It’s been quiet on the blog recently as we’ve been hard at work getting our rover up and running ready for the challenge on the 20th October!
We’ll be posting some photos later but here’s a quick run down of our progress to date…
The track lifting mechanism is now completed and working, using our microcontrollers we can stow and deploy the tracks as required depending on the terrain. Due to the total size of our tracks we just now have to wait for the (patient, brilliant) workshop guys to drill and tap the hundreds of holes needed to attach our grousers to the belts!
The navigation system has been completed, and works in two parts. We have a stereo camera mounted on a pan-tilt unit for our primary navigation once on-site. We’re ironing out a few bugs but its nearly there. The second part is a “home-beacon” system, incorporating our secondary rover/relay station, positioned on the rim of the crater. As well as acting as a communications relay the rovers on-board camera will detect coloured LEDs on the primary rover in the crater, and the ground-station software will use this to help orientate the rover toward our entry/exit point on the rim. With the dark environment this is likely to be a crucial aid in the task of returning the sample back to the lander site.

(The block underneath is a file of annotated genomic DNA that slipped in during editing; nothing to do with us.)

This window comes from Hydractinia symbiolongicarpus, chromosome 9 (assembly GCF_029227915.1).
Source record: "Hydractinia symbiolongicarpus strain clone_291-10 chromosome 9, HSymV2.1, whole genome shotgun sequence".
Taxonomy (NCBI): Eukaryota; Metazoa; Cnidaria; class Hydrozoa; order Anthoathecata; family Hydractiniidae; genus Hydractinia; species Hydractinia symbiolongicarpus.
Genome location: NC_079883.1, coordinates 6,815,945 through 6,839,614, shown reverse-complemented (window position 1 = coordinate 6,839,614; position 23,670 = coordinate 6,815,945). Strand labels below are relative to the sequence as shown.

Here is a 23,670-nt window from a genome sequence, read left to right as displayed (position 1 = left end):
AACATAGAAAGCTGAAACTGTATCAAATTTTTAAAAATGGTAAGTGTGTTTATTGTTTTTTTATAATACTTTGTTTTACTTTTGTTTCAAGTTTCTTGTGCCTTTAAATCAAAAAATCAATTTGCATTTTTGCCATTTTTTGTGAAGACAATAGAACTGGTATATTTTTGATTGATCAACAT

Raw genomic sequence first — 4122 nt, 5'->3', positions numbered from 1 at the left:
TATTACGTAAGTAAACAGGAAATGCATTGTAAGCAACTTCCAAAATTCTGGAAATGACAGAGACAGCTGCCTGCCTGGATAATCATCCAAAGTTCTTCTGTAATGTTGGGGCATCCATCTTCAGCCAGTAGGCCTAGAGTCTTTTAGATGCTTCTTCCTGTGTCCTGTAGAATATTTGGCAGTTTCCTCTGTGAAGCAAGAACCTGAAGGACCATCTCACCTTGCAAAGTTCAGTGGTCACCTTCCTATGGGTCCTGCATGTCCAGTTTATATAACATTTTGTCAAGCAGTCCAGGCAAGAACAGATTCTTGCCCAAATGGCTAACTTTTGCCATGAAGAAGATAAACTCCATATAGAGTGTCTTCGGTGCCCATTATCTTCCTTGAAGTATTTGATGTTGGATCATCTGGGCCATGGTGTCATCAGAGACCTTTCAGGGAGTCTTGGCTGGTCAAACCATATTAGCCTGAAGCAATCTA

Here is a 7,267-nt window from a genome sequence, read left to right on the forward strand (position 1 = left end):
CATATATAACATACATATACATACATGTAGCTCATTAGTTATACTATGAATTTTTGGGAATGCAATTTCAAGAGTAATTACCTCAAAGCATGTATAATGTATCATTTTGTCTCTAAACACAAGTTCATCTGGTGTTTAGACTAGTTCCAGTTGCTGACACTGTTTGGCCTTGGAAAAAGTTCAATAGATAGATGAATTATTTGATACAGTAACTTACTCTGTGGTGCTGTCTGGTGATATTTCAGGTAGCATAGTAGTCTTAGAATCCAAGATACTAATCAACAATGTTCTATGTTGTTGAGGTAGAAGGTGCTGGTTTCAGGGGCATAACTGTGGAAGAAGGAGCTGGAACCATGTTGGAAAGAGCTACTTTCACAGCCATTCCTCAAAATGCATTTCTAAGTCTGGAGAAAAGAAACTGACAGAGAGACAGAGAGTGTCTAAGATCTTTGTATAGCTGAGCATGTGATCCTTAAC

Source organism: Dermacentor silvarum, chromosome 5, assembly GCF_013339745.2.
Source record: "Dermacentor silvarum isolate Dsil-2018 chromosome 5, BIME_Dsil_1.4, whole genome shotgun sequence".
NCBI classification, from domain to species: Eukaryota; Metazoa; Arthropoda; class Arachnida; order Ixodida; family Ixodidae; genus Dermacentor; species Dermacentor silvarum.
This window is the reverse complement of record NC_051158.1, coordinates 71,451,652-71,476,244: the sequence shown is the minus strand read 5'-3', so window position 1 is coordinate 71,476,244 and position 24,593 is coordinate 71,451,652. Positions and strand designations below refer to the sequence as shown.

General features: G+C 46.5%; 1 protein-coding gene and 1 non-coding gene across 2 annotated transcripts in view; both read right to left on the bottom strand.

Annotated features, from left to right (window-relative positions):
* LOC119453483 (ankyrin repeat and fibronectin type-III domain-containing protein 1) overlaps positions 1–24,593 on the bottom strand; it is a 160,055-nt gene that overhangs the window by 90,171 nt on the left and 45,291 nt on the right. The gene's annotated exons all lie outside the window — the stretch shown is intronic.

Our communications system is also now completed. Based on 802.11b/g wireless ethernet, we have successfully completed remote teleoperation and range testing of our development rover, with a total record distance of over 300m, non-line of sight connectivity from the control site! We also incorporated endurance tests of our new, smaller and light-weight Li-Ion battery pack, and were thoroughly impressed by the results.
More info and pictures will be coming up, and we’ll be posting more regular updates as we approach the challenge date.